Finally, smooth out the edges of the epoxy putty with your fingers or using a tool, blending it into the tank’s surface. If you don’t have epoxy putty, there is an alternative method…
Step 5b: Using A Plastic Weld Kit
For plastic welding, you’ll need a specialized welding tool and a compatible plastic welding rod. Heat both the welding rod and the area around the hole in your gas tank.
The key is to melt them enough to fuse together without burning the plastic. Apply the molten welding rod over the hole, ensuring that it fully covers and adheres to the tank’s surface.
Move steadily, while maintaining consistent heat to create a strong bond. As you keep welding, the plastic rod should melt and merge with your plastic gas tank, filling the hole completely.
Remember, be cautious when working with a welding kit, especially given that you’re welding on your car’s gas tank. Once you’re done welding or applying the epoxy putty, leave it to cure…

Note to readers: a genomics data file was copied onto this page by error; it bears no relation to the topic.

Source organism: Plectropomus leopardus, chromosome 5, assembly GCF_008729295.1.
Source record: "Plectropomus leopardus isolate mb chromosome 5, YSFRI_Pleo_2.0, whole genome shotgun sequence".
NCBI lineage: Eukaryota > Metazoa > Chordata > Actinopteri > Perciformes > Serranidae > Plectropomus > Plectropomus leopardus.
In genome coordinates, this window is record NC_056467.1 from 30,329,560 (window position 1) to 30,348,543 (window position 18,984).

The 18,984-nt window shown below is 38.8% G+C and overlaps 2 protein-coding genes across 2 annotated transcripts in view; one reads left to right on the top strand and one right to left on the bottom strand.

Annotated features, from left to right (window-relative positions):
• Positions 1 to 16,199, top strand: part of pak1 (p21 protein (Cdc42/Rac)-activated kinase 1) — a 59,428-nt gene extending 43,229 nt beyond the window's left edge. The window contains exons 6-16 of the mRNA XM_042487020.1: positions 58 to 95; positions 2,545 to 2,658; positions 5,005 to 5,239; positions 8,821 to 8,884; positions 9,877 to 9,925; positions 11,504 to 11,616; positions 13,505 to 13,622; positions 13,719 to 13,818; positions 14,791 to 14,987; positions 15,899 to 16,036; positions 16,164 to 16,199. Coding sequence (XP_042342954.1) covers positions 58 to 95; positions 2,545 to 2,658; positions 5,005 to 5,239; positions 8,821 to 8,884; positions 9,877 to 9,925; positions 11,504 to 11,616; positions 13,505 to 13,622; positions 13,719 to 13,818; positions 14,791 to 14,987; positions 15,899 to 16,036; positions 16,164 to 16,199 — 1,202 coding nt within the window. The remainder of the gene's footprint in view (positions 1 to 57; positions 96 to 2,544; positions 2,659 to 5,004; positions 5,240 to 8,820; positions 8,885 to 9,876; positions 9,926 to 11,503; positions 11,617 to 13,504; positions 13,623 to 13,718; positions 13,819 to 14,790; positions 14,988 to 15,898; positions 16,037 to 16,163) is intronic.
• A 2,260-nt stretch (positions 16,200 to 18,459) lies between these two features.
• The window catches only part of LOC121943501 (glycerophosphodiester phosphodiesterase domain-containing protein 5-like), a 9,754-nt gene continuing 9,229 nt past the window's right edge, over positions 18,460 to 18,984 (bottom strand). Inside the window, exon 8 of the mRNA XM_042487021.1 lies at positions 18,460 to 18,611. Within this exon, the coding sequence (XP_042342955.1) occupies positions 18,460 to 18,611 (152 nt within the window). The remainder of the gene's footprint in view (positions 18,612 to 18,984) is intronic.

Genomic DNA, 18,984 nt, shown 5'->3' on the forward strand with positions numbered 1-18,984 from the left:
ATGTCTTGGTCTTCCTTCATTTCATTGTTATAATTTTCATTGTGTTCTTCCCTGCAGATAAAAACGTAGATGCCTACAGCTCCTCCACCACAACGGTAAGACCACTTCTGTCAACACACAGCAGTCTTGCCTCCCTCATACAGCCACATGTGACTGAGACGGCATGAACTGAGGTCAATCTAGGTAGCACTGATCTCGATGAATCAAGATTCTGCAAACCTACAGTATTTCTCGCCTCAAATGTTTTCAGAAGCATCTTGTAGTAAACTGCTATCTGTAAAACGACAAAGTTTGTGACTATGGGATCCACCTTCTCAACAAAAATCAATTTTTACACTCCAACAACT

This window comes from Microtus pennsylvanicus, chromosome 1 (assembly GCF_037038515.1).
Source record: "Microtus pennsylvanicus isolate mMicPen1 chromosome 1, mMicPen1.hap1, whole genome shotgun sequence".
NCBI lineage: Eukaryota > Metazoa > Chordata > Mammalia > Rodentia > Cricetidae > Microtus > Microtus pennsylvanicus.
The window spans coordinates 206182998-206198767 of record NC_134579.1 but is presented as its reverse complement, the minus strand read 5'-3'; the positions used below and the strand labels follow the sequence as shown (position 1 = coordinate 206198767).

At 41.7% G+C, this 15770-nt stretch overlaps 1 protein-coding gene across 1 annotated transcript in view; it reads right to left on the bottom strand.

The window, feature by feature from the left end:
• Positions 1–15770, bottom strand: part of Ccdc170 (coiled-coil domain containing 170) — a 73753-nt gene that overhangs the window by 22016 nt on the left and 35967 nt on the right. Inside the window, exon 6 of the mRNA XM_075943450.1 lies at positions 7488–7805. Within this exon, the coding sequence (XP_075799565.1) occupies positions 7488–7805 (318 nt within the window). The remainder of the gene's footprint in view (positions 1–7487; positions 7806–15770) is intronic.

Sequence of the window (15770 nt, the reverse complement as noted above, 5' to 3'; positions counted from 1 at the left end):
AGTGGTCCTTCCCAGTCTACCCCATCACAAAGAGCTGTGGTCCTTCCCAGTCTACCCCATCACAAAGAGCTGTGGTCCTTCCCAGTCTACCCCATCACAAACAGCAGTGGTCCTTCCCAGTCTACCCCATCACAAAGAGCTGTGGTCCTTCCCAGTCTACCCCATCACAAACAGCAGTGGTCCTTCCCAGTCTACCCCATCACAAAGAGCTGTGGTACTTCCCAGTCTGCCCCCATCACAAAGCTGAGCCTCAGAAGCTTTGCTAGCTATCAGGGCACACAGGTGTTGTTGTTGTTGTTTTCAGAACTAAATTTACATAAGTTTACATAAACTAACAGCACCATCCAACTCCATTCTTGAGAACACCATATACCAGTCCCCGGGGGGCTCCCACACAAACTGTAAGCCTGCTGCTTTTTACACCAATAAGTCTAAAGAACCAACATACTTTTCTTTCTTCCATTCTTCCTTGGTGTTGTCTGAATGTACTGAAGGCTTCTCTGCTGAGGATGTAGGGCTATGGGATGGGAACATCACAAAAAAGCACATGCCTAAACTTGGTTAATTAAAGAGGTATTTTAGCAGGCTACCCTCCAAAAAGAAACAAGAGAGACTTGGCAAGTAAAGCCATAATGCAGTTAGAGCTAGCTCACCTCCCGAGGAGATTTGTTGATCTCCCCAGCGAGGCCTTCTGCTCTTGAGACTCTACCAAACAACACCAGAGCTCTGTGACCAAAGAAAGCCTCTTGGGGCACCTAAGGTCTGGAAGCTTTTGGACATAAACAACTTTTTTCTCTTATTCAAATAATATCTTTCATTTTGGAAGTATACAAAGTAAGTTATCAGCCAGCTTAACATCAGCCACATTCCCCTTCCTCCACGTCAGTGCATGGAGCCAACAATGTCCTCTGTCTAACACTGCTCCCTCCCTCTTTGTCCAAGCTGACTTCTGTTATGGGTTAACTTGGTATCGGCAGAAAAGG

Step 6: Final Curing And Finishing
Different repair materials have varying curing times. Refer to the product instructions for the specific time required. During this curing period (either using the epoxy or weld kit), avoid moving or using the tank.
Ensure that the repair is fully cured before refilling the fuel tank with gas. Once it’s cured, you might notice some rough edges or excess material on your car’s plastic gas tank, such as residual epoxy putty.
Use sandpaper to smooth these out, achieving a finish that blends nicely with the rest of your gas tank. For aesthetic purposes, you can apply paint that’s compatible with plastic surfaces, though this is optional.
Step 7: Testing For Any Leaks
Last but not least, before you call this a job well done, it’s advisable to test for any leaks. You can do this by applying soapy water around the repaired area and watching for bubbles when the tank is filled.
So, proceed by filling the gas tank with a small amount of fuel to check for any seepage. If the repair holds, you’ve successfully patched the hole. Within the next few days, continue to inspect for any leaks.